Health and LED
What is LED?
LED, an acronym for Light Emitting Diode, is a recent technology that enables to emit optical radiation with some semiconductors, the diodes, powered by an electric circuit. LED does not need gas or filaments for its functioning and most of all it emits a light without ultraviolet and infrared rays.
Thanks to such characteristics LED lights guarantee a significant energy saving, a very long lifetime (approximately 50.000 hours), a high lighting efficiency as well as a total absence of light pollution.
Also LED lights do obviously require the observance of certain quality standards since, when referring to optical radiations, it is necessary that consumers are guaranteed according to a specific level of photobiological safety.
What is photobiology and photobiological safety?
Photobiology studies the interaction between optical radiation and living organisms. Photobiological safety therefore refers to a precise photobiological risk related to the potential damage that can be caused to human eye.
With reference to LED technology, a risk assessment must be made, related to the danger of “blue light” (the result of the visible violet-blue radiation, which means wavelengths between 380 and490 nm), given that the use of such type of light is extremely common nowadays. The potential damage given by violet-blue light radiation can strike the retina of our eye, as it is particularly sensitive to such wavelengths. It varies, however, depending on the wavelength and on the daily radiation exposure.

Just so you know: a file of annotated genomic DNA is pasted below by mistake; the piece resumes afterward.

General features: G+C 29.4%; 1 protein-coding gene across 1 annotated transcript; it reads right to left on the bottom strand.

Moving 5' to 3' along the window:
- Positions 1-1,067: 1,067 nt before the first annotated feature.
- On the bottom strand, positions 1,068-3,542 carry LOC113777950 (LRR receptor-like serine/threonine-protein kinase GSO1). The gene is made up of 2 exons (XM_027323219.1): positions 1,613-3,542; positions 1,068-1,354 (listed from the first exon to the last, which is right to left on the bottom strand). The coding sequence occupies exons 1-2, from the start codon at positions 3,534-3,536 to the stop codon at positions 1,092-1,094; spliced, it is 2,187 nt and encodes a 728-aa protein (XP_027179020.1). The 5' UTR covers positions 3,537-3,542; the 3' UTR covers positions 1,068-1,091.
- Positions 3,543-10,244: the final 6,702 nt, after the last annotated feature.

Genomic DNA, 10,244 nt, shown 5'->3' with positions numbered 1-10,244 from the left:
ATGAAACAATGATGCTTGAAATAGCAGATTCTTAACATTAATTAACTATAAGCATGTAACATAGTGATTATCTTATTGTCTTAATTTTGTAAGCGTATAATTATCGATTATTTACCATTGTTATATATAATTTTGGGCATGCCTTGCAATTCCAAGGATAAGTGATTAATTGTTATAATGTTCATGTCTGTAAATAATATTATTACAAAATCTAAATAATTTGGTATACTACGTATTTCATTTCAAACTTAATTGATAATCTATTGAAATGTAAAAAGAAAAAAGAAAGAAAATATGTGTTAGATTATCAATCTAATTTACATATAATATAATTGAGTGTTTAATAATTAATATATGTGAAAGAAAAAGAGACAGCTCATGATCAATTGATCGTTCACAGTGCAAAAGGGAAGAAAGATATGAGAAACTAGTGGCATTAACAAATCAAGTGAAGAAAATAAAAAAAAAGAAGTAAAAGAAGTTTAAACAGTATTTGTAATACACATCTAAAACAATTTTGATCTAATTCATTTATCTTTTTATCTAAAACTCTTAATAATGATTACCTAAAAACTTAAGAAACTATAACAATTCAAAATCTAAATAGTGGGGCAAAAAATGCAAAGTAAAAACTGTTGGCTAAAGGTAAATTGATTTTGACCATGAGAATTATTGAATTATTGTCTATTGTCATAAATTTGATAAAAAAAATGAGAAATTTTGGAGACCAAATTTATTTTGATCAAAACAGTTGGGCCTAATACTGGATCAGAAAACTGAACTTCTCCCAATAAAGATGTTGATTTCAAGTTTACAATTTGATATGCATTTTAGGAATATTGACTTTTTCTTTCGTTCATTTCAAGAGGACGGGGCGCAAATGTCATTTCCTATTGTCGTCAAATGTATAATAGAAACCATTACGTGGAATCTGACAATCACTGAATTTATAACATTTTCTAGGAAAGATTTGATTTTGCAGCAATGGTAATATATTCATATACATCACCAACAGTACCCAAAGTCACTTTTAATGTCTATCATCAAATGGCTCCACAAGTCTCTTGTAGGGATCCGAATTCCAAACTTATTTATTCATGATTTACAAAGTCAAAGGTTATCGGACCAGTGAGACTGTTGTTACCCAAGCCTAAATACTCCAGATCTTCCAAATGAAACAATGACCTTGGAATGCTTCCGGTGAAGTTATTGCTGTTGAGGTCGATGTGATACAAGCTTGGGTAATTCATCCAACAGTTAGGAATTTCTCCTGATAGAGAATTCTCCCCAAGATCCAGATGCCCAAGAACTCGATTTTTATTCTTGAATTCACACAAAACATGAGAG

Current legislation in Italy and in Europe regarding this topic ca be found as law EN 62471 “Photobiological safety of lamps and lamp systems”, that provides the guidelines for the evaluation and the control of photobiological risks coming from all sources with an incoherent broad spectrum (included LED) electrically powered and that emit an optical radiation within a range of wavelengths between 200nm and 3000 nm.
Therefore, the evaluation of photobiological safety of lights, including LED lights, is a legal needed condition for lighting products sold in Italy.
Such law commits the producer to verify by means of laboratory tests the risk level of each light type. EN 62471 in fact, establishes precise emission limits that cannot be exceeded, other than defining the risk groups to ensure such photobiological safety for the different lighting items.
The Levels of Photobiological Safety
Risk Groups (RG) represent the threshold levels for photobiological safety and are defined on the basis of the exposure periods regarding such phenomenon: to a longer exposure period corresponds a major risk. With reference to risks caused by blue light, longer is the time during which a person keeps on staring at a light source, the greater is the exposure.
According to the law EN 62471, risk groups for blue light develop into levels, starting from a Minor Risk Level RG 0 (exempted risk), when the item does not cause any photobiological risk within 2,8 hours of direct exposure to blue light.
Low Risk instead starts from level RG 1, when the item does not cause damages to the eye retina due to blue light within 100 seconds of exposure.
A Moderate Risk, RG2, occurs when the item does not entail any danger after an instinctive reaction that forces us to look at very bright light sources; the item must not cause any retina risk within 0,25 seconds of exposure.
Finally level RG 3, High Risk, occurs when the item represents a risk even after just a short exposure to it.
Patrizia Volpato looks at safety as its first priority. The company is constantly engaged in providing lighting items that are technologically updated and above all compliant to current European Laws. Reducing photobiological risk is one of our main objectives. This way, our products can be used by consumers in complete safety.